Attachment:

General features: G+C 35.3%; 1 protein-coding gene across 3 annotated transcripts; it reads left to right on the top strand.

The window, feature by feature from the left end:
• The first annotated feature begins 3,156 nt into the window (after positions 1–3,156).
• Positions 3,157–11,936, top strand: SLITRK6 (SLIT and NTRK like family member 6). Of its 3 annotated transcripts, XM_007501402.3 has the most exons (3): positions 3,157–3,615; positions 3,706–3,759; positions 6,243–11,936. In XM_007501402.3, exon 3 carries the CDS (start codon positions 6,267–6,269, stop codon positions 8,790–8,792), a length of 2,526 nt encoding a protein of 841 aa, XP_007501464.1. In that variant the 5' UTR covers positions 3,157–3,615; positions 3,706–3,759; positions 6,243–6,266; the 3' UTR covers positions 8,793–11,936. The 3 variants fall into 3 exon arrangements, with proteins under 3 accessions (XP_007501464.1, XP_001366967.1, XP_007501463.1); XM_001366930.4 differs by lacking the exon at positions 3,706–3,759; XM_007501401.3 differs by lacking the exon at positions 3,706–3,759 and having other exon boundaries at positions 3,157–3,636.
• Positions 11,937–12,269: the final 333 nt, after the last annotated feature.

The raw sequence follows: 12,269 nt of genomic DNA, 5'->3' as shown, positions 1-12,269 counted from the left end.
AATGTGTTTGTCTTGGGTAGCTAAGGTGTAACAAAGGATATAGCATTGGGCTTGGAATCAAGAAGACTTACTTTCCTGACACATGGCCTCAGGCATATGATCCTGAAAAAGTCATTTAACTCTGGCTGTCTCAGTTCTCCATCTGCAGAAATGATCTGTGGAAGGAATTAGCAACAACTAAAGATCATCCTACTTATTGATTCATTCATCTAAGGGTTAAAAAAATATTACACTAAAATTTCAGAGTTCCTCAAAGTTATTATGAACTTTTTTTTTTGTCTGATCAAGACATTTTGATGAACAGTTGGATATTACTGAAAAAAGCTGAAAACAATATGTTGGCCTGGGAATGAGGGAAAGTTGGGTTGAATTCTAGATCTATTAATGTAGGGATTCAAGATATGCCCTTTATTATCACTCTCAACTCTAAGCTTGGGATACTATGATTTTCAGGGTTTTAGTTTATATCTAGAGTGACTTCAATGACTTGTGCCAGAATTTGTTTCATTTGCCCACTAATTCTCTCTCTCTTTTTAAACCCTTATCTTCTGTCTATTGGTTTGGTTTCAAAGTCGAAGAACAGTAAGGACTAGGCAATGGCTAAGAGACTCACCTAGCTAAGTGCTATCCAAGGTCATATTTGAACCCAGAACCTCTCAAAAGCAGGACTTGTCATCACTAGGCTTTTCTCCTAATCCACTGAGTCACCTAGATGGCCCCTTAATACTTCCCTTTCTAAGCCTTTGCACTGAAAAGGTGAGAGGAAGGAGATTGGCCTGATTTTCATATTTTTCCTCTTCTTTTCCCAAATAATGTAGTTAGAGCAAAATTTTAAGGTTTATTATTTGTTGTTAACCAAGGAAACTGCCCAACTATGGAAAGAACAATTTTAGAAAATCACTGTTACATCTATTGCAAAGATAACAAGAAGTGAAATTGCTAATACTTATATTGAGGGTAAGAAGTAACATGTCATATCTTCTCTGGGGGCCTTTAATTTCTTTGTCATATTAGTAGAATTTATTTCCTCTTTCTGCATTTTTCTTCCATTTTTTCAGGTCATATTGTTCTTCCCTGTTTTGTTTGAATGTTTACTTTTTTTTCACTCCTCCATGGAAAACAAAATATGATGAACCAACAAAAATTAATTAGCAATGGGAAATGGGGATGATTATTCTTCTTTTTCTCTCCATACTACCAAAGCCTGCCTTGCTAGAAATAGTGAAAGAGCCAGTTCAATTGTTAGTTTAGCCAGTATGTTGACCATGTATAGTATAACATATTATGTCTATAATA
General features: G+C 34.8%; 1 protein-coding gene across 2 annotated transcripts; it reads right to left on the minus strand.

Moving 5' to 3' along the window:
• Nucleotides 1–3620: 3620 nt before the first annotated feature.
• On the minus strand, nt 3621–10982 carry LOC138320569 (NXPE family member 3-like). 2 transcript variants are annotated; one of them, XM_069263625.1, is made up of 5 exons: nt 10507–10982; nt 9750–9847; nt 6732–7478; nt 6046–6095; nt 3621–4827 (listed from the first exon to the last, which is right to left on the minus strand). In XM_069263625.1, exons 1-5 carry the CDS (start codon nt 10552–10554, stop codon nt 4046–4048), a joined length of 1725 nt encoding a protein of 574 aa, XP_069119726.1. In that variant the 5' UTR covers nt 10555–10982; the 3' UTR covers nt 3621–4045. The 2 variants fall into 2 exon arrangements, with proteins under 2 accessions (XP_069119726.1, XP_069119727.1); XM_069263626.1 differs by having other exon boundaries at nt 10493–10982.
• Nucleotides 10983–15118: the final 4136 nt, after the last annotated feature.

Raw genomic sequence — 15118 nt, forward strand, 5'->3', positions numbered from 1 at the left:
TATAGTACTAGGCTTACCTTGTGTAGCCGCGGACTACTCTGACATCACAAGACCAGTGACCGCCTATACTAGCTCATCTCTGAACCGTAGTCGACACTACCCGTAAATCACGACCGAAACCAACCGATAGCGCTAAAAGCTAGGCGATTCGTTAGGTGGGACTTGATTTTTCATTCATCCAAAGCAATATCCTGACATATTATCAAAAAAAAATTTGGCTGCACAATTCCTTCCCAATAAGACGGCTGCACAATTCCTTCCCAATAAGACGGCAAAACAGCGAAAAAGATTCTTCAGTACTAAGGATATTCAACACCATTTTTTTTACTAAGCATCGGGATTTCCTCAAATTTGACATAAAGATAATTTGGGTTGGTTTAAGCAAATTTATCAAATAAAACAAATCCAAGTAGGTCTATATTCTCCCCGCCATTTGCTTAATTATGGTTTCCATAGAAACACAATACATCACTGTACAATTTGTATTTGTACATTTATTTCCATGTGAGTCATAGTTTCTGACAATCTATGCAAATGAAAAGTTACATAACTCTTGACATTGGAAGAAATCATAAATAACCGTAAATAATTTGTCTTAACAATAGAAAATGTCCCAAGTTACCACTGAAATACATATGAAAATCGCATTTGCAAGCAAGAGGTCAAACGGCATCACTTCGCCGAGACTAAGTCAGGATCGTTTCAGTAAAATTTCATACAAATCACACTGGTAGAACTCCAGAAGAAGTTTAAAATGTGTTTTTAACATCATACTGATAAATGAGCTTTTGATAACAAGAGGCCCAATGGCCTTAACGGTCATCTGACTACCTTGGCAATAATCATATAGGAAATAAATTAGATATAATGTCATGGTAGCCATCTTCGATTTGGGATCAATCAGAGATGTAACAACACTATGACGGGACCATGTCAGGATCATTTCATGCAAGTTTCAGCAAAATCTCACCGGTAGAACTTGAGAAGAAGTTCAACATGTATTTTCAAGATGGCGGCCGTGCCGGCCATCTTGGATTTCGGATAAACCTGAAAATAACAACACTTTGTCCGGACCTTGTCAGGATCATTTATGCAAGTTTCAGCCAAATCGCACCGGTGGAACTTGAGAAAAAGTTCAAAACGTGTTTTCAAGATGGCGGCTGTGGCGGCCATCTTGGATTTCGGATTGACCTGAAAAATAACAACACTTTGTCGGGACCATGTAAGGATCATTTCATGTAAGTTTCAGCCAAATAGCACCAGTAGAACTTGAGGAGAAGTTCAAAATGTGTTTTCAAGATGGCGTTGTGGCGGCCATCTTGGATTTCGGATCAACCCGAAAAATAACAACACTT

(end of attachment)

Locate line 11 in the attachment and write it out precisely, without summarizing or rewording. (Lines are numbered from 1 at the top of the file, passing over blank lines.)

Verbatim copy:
• On the minus strand, nt 3621–10982 carry LOC138320569 (NXPE family member 3-like). 2 transcript variants are annotated; one of them, XM_069263625.1, is made up of 5 exons: nt 10507–10982; nt 9750–9847; nt 6732–7478; nt 6046–6095; nt 3621–4827 (listed from the first exon to the last, which is right to left on the minus strand). In XM_069263625.1, exons 1-5 carry the CDS (start codon nt 10552–10554, stop codon nt 4046–4048), a joined length of 1725 nt encoding a protein of 574 aa, XP_069119726.1. In that variant the 5' UTR covers nt 10555–10982; the 3' UTR covers nt 3621–4045. The 2 variants fall into 2 exon arrangements, with proteins under 2 accessions (XP_069119726.1, XP_069119727.1); XM_069263626.1 differs by having other exon boundaries at nt 10493–10982.